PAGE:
Stanley Kubrick's lost screenplay

In 1956, Stanley Kubrick, widely hailed as one of the greatest directors of all time, co-wrote a screenplay for a film called Burning Secret, an adaptation of a novella by Stefan Zweig. That script was thought to be lost forever. But now, more than 60 years later, it’s suddenly been located by a Kubrick expert and university professor in the United Kingdom, who says it’s detailed enough to be adapted by modern filmmakers today. Read more about Stanley Kubrick’s lost screenplay below.

Kubrick only made 13 films during his lifetime, but it sounds like he had plans to add at least one more to his filmography. The director co-wrote the screenplay for Burning Secret with author Calder Willingham (The Graduate), and though the project never came to pass, the pair would eventually work together on the script for Kubrick’s anti-war movie Paths of Glory.

The Burning Secret novella is set in Austria, but Kubrick and Willingham’s version moves the setting to America. The story is about a charming but predatory 30-year-old salesman who befriends a 10-year-old boy in order to get close to the boy’s mother, whom the salesman is trying to seduce. The Guardian reports that the script was found by Nathan Abrams, a film professor and “leading Kubrick expert” at Bangor University in Wales. “Kubrick aficionados know he wanted to do it, [but] no one ever thought it was completed,” Abrams said. “We now have a copy and this proves that he had done a full screenplay.”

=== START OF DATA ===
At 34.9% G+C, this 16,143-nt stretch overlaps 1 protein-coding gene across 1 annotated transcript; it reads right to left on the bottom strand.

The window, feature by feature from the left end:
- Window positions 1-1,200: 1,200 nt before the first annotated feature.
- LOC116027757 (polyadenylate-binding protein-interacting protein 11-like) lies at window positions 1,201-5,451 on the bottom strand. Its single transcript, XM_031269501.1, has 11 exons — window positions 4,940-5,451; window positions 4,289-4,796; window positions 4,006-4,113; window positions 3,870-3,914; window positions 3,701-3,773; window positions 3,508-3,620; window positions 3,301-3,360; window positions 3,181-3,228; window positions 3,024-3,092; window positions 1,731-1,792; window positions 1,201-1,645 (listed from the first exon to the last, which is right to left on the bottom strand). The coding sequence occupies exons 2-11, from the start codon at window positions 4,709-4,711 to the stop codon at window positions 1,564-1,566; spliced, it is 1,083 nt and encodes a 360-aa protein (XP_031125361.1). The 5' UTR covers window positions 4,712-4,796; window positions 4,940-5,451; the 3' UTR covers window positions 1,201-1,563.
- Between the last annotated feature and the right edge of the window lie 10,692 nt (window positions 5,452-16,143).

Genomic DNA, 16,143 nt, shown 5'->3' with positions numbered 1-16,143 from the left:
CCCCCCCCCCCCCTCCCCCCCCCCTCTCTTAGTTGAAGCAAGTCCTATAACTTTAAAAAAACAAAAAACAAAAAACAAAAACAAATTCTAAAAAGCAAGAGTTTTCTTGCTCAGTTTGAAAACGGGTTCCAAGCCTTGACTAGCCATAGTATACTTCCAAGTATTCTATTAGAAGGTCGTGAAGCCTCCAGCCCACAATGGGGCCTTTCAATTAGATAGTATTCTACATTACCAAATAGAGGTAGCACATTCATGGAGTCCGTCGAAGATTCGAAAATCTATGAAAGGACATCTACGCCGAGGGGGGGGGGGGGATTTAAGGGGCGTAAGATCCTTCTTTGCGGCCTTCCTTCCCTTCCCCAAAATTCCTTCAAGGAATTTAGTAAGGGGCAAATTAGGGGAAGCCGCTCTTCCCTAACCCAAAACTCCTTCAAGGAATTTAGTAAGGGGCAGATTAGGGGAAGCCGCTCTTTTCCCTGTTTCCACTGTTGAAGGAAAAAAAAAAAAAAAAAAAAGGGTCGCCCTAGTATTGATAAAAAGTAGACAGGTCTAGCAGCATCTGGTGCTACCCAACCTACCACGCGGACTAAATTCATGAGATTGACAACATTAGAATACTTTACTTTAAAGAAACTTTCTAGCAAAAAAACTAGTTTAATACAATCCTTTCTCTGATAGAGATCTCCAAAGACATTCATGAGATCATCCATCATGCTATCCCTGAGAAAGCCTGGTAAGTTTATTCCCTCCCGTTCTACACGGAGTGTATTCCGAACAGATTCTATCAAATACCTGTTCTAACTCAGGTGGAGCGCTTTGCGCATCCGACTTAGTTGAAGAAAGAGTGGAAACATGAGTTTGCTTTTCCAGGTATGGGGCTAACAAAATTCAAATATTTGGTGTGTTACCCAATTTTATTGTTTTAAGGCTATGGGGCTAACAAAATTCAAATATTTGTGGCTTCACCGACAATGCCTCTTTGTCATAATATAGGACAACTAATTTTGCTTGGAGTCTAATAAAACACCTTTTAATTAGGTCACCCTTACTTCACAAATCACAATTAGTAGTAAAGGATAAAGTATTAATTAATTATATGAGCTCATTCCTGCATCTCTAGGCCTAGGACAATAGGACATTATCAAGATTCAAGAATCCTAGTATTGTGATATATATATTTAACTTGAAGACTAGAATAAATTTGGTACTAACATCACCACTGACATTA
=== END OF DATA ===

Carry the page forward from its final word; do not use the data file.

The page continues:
Abrams calls the movie “the inverse of Lolita,” referring to the director’s 1962 adaptation of Nabokov’s hot-button story, and suggested that one of the reasons the project may have languished is because the production code at the time might have frowned upon the subject matter:

“In Burning Secret, the main character befriends the son to get to the mother. In Lolita, he marries the mother to get to the daughter. I think that with the 1956 production code, that would be a tricky one to get by. But he managed with Lolita in 1962 – only just.”

The script belongs to the son of one of Kubrick’s former collaborators, and was found by Abrams while he was researching a new book about Kubrick’s final film, 1999’s Eyes Wide Shut.

Burning Secret “bears the stamp of the script department of MGM,” and is dated October 24, 1956. That’s the same year Kubrick released one of his earliest features, a small crime thriller called The Killing. According to The Guardian, “MGM is thought to have cancelled the commissioned project after learning that Kubrick was also working on Paths of Glory, putting him in breach of contract. Another account suggests that MGM told Kubrick’s producing partner James B. Harris that it did not see the screenplay’s potential as a movie.”

Abrams says the script is over 100 typed pages, and that it’s “a full screenplay so could be completed by film-makers today.” That would be an exceptionally bold move, but it’s not unprecedented: Steven Spielberg famously adapted one of Kubrick’s unfinished screenplays, A.I. Artificial Intelligence, into a movie two years after Kubrick died. You can read a few more details about Burning Secret over at The Guardian. The novella was first adapted into a feature in 1933, and then remade in 1988; check out the trailer for the latter below:

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